Calling Cognitive Services With R

David Smith has written a go-to guide for connecting to Azure Cognitive Services using R:

There’s no official R package (yet!) for calling Cognitive Services APIs. But since every Cognitive Service API is just a standard REST API, we can use the httr package to call the API. Input and output is standard JSON, which we can create and extract using the jsonlite package.

(There’s also an independent R interface to the text APIs. And there are already Python SDKs for many of the services, including the Face API.)

This is also useful for other REST APIs for times when there isn’t already a pre-built package to do most of the translation work for you.

Saving DBCC Results

Kevin Feasel



Wayne Sheffield shows how to save CHECKDB results to table:

Okay, let’s try this out. At the above BOL links, there are two DBCC commands that are documented to use the TABLERESULTS option: OPENTRAN and SHOWCONTIG. Testing all of the other DBCC commands shows that this option can also be used on the CHECKALLOC, CHECKDB, CHECKFILEGROUP and CHECKTABLE commands. I’m going to continue this post with using DBCC CHECKDB. If you check BOL, it does not mention the TABLERESULTS option.

As Wayne notes, you can do this for other DBCC commands as well.

Graphing Row Counts With R

Kevin Feasel



I look at one use of R for DBAs:

I have a client data warehouse which holds daily rollups of revenue and cost for customers.  We’ve had some issues with the warehouse lately where data was not getting loaded due to system errors and timeouts, and our services team gave me a list of some customers who had gaps in their data due to persistent processing failures.  I figured out the root cause behind this (which will show up as tomorrow’s post), but I wanted to make sure that we filled in all of the gaps.

My obvious solution is to write a T-SQL query, getting some basic information by day for each customer.  I could scan through that result set, but the problem is that people aren’t great at reading tables of numbers; they do much better looking at pictures.  This is where R comes into play.

Click through for the code and a walkthrough of what each line is doing.

Visualizing SQL Server Agent Jobs

Daniel Hutmacher shows how to visualize SQL Server Agent job runtimes using spatial data types:

If all you have is a hammer, everything will eventually start looking like a nail. This is generally known as Maslow’s hammer and refers to the fact that you use the tools you know to solve any problem, regardless if that’s what the problem actually needs. With that said, I frequently need a way to visualize the load distribution of scheduled jobs over a day or week, but I could never be bothered to set up a web server, learn a procedural programming language or build custom visualizations in PowerBI.

So here’s how to do that without leaving Management Studio.

Click through for discussion and link to the code.

NUMA-Aware Tabular Models

Bill Anton notes that Analysis Services Tabular is now NUMA-aware:

Wow, right on the heals of Azure AS and just when you thought things couldn’t get any better for SSAS geeks of the world… Microsoft releases SP1 for SQL Server 2016… an voila, Tabular is now NUMA-Aware!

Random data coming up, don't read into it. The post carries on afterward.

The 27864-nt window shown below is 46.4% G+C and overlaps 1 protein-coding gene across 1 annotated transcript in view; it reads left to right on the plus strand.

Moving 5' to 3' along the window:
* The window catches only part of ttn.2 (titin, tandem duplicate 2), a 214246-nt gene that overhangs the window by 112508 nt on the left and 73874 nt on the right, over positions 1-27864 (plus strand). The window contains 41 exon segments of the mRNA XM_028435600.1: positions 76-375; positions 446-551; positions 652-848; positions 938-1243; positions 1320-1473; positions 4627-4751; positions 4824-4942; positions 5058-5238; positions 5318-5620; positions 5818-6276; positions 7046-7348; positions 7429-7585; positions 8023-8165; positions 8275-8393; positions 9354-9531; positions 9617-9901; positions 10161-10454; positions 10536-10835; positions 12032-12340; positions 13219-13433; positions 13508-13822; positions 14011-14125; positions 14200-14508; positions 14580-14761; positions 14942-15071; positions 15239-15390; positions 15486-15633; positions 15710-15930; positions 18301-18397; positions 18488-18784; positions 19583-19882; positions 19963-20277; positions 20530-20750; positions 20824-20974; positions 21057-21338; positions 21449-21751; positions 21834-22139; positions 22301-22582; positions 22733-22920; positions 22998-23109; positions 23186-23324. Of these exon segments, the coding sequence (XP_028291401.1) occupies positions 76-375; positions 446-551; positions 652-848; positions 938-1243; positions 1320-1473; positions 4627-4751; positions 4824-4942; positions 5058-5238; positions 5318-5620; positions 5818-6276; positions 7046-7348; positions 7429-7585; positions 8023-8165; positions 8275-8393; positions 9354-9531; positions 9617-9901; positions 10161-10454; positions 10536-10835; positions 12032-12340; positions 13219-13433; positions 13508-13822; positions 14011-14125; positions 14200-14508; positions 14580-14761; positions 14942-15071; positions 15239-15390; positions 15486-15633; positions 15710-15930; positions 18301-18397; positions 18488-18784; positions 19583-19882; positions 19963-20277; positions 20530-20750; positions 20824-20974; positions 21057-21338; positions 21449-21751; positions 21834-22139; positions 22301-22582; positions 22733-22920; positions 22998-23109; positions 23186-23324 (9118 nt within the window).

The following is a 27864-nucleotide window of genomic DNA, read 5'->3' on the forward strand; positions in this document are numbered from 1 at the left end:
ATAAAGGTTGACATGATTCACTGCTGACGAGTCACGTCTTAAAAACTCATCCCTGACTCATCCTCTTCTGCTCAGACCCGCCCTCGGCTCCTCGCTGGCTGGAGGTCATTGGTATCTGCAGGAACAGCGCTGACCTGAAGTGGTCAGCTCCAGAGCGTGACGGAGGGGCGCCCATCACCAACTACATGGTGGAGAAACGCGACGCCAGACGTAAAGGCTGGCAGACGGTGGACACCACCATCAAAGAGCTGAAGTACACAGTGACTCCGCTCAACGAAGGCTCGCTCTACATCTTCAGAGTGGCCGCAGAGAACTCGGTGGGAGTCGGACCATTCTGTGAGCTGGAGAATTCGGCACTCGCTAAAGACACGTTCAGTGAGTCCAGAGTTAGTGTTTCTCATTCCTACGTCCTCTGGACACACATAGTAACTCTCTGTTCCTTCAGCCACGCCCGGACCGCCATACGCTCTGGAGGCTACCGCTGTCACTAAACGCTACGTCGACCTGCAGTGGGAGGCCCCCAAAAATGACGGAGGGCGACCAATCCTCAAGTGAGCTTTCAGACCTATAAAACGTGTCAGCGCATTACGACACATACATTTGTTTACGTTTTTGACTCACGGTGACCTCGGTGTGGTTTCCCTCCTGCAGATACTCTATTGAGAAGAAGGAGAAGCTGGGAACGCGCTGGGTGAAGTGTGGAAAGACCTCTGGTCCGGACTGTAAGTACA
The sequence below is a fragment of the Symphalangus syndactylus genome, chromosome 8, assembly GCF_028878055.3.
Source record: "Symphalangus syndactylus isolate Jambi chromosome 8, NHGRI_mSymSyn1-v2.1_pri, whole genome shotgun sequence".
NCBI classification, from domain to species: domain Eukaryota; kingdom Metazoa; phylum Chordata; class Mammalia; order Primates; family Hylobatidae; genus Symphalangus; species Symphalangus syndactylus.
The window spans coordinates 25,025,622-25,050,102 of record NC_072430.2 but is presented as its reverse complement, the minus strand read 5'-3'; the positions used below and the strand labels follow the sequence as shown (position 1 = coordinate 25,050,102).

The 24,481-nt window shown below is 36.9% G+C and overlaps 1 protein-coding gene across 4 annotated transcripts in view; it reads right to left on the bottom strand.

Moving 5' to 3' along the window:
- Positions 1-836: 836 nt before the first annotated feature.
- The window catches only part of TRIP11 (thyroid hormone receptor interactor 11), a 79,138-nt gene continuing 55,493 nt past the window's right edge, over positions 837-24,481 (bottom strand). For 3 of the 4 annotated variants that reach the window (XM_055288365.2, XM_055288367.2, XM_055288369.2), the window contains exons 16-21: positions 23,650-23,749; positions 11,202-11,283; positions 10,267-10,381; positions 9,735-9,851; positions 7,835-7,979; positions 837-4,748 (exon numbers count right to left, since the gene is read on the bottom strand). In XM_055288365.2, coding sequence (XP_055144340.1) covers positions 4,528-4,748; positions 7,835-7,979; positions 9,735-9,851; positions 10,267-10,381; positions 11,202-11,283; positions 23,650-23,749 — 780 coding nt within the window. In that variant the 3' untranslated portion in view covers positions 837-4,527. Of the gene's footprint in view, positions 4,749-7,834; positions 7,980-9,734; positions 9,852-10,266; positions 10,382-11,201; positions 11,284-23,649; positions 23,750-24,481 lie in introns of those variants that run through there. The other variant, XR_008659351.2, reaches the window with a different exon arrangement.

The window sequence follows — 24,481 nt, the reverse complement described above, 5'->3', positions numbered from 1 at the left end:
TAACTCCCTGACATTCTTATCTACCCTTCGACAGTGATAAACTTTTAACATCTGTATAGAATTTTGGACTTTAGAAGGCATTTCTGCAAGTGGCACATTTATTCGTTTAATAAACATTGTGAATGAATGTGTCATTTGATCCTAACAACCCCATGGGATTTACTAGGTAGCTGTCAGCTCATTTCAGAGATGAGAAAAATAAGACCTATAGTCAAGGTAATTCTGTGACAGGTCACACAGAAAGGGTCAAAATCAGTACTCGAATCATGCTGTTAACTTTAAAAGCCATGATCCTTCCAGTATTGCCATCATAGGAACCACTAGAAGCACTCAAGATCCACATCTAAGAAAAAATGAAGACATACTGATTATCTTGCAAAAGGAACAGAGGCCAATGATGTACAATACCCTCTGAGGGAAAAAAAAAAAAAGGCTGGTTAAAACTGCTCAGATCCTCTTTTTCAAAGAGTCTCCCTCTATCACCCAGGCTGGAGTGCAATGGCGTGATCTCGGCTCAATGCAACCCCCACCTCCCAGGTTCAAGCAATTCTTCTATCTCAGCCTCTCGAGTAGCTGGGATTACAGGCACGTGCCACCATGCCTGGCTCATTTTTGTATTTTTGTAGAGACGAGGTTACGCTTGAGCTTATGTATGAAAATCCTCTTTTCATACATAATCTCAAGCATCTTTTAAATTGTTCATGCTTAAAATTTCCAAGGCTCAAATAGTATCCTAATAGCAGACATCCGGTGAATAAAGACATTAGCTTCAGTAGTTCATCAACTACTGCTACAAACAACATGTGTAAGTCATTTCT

Click through for more information.


In this blast of new things, Andy Leonard makes mention that there are new versions of Management Studio and Data Tools available:

It’s Release Day! 🙂

New versions of SQL Server Data Tools (SSDT) are available here. SSDT 16.5 and 17.0 (RC1) are available. Also available are Data-Tier Application Framework (DacFx) versions 16.5 and 17.0 (RC1).

New versions of SQL Server Management Studio (SSMS) are available here. SSMS 16.5 and 17.0 (RC1) versions are available for SSMS.

It’s going to be a busy couple of days for some people…

New Features In 2016 SP1

Niko Neugebauer looks at new functionality released as part of SQL Server 2016 SP1:

CREATE OR ALTER. I almost cried when I found out that it was implemented. I was asking, begging, threatening, crying for years to get this in the SQL Server. Now, I can finally have future project deployments of those who are not using SSDT running with much less problems.
Now we can modify and deploy objects like Stored Procedures, Triggers, User-Defined Functions, and Views without any fear. Just “Make it so!”

Yeah, they’re not as big as “every Enterprise Edition development feature over the past decade is now available to anybody” but there are some nice additions here.

Ola’s Jobs On Linux

Kevin Feasel



Joey D’Antoni gives a few pointers around SQL Server on Linux, including running Ola Hallengren’s scripts on a system without a SQL Server Agent:

Aside from a couple of DMVs that show you Linux specific performance information, everything in SQL Server on Linux is the same. Some of the HA and DR functionality is not complete, and the SQL Agent is not done, however you can use cron (and if you’re familiar with Linux, you should learn about cron—I’ll have another post on that next week).

These are some good notes, so check it out.

Installing SQL Server On Ubuntu

Kevin Feasel



James Anderson installs SQL Server on Ubuntu:

’m installing Ubuntu 16 on a Hyper-V VM. I’ll be using a generation 1 Hyper-V VM as I’ve had much better luck installing Linux VMs on these. I’ve had boot and performance issues with Linux on Generation 2 VMs.

After installing Ubuntu I followed the instructions in the SQL Server Linux documentation and recorded my progress below.

For Ubuntu we need to register the SQL Server repository before we can use the apt-get package manager to download and install SQL Server.

This step-by-step walkthrough shows that installing SQL Server on Linux is pretty easy:  it’s just a single package (RPM or DEB depending upon your flavor of Linux).


November 2016
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